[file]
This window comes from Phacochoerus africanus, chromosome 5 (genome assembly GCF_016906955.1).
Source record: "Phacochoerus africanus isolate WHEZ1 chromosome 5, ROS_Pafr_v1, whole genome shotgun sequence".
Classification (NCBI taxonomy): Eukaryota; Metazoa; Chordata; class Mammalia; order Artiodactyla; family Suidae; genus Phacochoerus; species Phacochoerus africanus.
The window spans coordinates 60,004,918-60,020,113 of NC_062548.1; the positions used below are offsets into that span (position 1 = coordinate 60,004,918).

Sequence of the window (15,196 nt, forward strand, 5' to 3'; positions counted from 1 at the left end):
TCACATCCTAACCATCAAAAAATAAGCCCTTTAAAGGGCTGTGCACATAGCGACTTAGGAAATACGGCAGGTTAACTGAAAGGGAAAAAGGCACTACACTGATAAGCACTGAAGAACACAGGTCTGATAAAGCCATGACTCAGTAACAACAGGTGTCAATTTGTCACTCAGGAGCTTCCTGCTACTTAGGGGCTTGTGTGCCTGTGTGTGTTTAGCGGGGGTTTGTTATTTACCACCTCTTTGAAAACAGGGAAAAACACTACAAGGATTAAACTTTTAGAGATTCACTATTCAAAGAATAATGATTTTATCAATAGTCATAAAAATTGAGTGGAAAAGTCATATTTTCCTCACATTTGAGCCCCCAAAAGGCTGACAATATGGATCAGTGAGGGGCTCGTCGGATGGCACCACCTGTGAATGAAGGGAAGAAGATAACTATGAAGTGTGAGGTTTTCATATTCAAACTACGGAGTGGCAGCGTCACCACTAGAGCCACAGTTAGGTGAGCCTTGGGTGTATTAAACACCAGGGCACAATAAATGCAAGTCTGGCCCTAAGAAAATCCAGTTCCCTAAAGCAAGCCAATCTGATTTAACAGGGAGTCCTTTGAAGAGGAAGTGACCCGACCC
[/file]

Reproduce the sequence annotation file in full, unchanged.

This window comes from Phacochoerus africanus, chromosome 5 (genome assembly GCF_016906955.1).
Source record: "Phacochoerus africanus isolate WHEZ1 chromosome 5, ROS_Pafr_v1, whole genome shotgun sequence".
Classification (NCBI taxonomy): Eukaryota; Metazoa; Chordata; class Mammalia; order Artiodactyla; family Suidae; genus Phacochoerus; species Phacochoerus africanus.
The window spans coordinates 60,004,918-60,020,113 of NC_062548.1; the positions used below are offsets into that span (position 1 = coordinate 60,004,918).

Sequence of the window (15,196 nt, forward strand, 5' to 3'; positions counted from 1 at the left end):
TCACATCCTAACCATCAAAAAATAAGCCCTTTAAAGGGCTGTGCACATAGCGACTTAGGAAATACGGCAGGTTAACTGAAAGGGAAAAAGGCACTACACTGATAAGCACTGAAGAACACAGGTCTGATAAAGCCATGACTCAGTAACAACAGGTGTCAATTTGTCACTCAGGAGCTTCCTGCTACTTAGGGGCTTGTGTGCCTGTGTGTGTTTAGCGGGGGTTTGTTATTTACCACCTCTTTGAAAACAGGGAAAAACACTACAAGGATTAAACTTTTAGAGATTCACTATTCAAAGAATAATGATTTTATCAATAGTCATAAAAATTGAGTGGAAAAGTCATATTTTCCTCACATTTGAGCCCCCAAAAGGCTGACAATATGGATCAGTGAGGGGCTCGTCGGATGGCACCACCTGTGAATGAAGGGAAGAAGATAACTATGAAGTGTGAGGTTTTCATATTCAAACTACGGAGTGGCAGCGTCACCACTAGAGCCACAGTTAGGTGAGCCTTGGGTGTATTAAACACCAGGGCACAATAAATGCAAGTCTGGCCCTAAGAAAATCCAGTTCCCTAAAGCAAGCCAATCTGATTTAACAGGGAGTCCTTTGAAGAGGAAGTGACCCGACCC